Just think 'When 2 R in Love'. TheEnglishGent said: I was just reading in another thread about some lyrics in the song, The Good Life and it got me thinking about a recurring theme in Prince's lyrics regarding taking virginity. Kind of creepy in my opinion. Also agree with what you said about your examples.
That is a bit of a stretch Oh my goodness!
I got more drugs! Are we gonna smoke? KoolEaze said: TheEnglishGent said: I was just reading in another thread about some lyrics in the song, The Good Life and it got me thinking about a recurring theme in Prince's lyrics regarding taking virginity. Would you tell me more? I also have a weird explanation about this. PolkaDots said: KoolEaze said: I was the one who commented on that thread and gave another orger my interpretation of that particular line.
I also have a weird explanation about this??? Me or TheEnglishGent? And what exactly would you like to know? KoolEaze said: PolkaDots said: Would you tell me more? We could just as easily find examples of so called "man eaters" in Prince's songs, like Little Red Corvette and Darling Nikki.
Nothing virginal about those ladies! And Matt Thorne in his book pointed out there's more than a little SM in his music too, the original version of Extra Lovable being the most obvious. So it doesn't look like he's especially interested in virgins, but in all things sexual. And Angelsoncrack is right, he does seem to have an obsession with bathing. Why do you crave virgin blood, why do you eat virgins?
I ask them, do you care to eat a sandwich after somebody has fcucked it? Sounds miserable. I mean amazing. I mean miserable. I mean amazing,,,,,,,,,,,,,,,,.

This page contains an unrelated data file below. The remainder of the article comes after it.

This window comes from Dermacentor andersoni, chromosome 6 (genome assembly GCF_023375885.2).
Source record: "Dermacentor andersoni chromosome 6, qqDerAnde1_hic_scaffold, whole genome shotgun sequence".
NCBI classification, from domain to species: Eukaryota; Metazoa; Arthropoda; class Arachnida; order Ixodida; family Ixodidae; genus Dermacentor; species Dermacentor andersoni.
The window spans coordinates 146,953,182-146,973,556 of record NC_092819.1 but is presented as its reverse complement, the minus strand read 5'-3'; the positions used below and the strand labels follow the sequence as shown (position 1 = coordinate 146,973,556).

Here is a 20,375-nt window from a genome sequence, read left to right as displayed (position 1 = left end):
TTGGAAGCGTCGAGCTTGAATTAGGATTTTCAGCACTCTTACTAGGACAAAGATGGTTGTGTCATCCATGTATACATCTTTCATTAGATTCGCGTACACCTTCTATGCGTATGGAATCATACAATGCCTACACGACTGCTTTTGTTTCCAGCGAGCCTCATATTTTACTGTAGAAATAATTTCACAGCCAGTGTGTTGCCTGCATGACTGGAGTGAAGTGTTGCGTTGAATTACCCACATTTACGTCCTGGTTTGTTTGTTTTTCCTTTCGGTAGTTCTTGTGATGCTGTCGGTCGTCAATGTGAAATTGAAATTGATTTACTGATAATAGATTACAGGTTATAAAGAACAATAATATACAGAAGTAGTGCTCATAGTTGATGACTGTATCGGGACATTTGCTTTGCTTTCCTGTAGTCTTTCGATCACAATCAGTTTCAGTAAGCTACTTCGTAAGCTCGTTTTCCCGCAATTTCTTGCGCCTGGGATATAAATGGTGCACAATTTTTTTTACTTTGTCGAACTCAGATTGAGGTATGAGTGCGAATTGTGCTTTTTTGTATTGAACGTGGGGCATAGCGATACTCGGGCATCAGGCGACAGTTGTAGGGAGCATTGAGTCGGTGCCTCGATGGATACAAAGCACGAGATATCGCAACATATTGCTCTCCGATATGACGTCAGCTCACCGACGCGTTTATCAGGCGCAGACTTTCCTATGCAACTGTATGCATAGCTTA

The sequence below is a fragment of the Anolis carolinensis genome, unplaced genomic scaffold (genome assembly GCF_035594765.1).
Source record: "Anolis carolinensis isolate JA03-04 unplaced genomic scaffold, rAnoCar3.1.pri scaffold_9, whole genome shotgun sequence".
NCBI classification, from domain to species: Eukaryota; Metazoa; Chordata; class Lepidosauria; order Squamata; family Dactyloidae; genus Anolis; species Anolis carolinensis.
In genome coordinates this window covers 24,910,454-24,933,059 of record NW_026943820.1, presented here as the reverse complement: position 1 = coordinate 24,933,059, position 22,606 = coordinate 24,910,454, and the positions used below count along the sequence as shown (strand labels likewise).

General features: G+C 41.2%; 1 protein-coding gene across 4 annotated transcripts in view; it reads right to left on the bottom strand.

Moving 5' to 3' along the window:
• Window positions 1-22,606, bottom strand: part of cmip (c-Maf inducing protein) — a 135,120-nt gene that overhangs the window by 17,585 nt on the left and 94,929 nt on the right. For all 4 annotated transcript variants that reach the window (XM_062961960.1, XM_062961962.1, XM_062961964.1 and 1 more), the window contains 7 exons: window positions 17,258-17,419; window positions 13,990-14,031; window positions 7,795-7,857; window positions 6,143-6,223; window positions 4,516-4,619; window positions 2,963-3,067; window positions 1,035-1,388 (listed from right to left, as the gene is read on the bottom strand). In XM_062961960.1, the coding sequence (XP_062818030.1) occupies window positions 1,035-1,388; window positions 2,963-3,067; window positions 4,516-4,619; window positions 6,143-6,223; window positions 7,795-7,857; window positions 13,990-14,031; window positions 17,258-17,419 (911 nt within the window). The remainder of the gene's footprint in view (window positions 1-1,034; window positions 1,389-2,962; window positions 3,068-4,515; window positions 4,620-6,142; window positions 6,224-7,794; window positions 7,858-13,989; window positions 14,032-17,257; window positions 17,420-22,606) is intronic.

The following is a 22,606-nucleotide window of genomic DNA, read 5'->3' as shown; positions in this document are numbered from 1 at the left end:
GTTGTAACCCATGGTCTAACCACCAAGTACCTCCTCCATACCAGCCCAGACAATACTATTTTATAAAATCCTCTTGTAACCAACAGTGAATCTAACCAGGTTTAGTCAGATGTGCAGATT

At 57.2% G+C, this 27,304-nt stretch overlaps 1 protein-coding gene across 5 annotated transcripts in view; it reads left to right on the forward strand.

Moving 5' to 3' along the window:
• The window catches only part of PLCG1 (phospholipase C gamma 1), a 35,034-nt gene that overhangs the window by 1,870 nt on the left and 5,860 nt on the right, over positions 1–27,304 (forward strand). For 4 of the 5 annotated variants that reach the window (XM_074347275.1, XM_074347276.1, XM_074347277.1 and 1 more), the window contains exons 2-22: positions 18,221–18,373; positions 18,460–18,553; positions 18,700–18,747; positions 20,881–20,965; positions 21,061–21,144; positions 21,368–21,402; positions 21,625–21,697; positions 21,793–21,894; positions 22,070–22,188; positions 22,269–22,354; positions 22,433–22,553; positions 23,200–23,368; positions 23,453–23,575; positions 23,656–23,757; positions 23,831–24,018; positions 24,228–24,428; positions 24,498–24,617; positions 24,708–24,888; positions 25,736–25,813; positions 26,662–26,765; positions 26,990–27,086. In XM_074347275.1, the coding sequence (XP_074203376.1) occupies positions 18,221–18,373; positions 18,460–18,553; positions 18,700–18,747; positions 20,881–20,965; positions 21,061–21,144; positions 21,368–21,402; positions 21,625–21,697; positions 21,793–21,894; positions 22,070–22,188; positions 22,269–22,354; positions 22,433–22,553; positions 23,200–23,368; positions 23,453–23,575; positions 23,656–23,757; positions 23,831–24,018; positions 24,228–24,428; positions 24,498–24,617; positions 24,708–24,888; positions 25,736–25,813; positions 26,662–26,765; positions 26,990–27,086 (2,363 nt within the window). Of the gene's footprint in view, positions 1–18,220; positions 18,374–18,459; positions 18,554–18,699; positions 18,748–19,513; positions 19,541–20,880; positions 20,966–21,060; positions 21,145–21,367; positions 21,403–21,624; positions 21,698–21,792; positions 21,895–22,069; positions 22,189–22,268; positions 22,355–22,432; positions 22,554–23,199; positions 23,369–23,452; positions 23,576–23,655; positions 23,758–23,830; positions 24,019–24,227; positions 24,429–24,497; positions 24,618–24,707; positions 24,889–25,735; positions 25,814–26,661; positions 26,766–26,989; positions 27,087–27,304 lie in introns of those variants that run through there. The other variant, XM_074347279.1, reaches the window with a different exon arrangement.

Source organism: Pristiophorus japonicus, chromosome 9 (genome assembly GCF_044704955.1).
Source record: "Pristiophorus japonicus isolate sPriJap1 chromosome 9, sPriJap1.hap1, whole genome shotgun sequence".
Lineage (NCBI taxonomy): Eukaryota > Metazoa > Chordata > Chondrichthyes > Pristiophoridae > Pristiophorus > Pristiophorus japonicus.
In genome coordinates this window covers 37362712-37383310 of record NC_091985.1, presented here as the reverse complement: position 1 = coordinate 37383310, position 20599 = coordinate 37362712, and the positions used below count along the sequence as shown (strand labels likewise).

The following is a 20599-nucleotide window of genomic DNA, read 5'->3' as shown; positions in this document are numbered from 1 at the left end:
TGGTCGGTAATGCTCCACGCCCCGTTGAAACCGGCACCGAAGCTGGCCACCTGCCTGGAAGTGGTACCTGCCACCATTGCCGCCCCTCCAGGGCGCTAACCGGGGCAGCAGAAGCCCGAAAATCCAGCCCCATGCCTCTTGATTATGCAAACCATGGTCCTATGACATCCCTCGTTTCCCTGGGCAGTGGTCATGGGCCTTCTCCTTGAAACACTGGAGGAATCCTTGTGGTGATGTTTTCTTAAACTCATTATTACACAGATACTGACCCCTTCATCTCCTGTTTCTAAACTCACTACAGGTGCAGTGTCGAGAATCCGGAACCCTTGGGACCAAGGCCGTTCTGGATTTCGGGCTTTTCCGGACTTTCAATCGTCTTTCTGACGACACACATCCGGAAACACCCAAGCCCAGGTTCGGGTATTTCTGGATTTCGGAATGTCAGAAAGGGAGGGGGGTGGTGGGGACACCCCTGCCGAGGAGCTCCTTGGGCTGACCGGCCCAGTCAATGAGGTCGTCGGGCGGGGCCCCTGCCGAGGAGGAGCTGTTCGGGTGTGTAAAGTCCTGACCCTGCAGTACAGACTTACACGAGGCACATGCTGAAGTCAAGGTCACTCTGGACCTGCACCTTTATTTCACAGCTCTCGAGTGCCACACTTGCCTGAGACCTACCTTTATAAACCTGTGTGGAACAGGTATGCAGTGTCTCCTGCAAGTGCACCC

Prince and his virgin fetish I also have a weird explanation about this www. Make it so, Number One Number 2 aint Number 1! Other words troubled me. The word Christianity itself. Beyond their basic definitions, what did they really mean? That the world was wondrous I could almost let myself believe, but religious language seemed to trap wonder into card- board boxes. I still remember the day I quizzed parishioners after Mass about virgin motherhood.
People stuck to the official account no matter how I battered them with facts gleaned from the sex education unit in fifth grade. No one admitted doubt. No one suggested different ways of knowing or contemplation of words like faith and skepticism — or even virginity itself.
Instead they clung to the story's literal hinges. The next day they'd return to their factories and typewriters and bus driving seats and needed this day of rest, I suppose, and, even more so, the magnificence of virgin birth. I almost understood. But how disappointed I was to learn that, while we shared the same cache of words, we knew so little of each other. How alone I suddenly felt. Bad enough to be a kid from the family that got food baskets every Christmas — now it seemed I was the only one at Corpus Christi who adored the Blessed Mother whether her virginity was figurative or not.
My misgivings did not keep me from church.
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I went eagerly and as often as I could. I thrived on what I found there, even if I could not name it, so I learned to make do. For as far back as I can remember, whenever anyone said God I simply added an o in my head, converting it to the word good.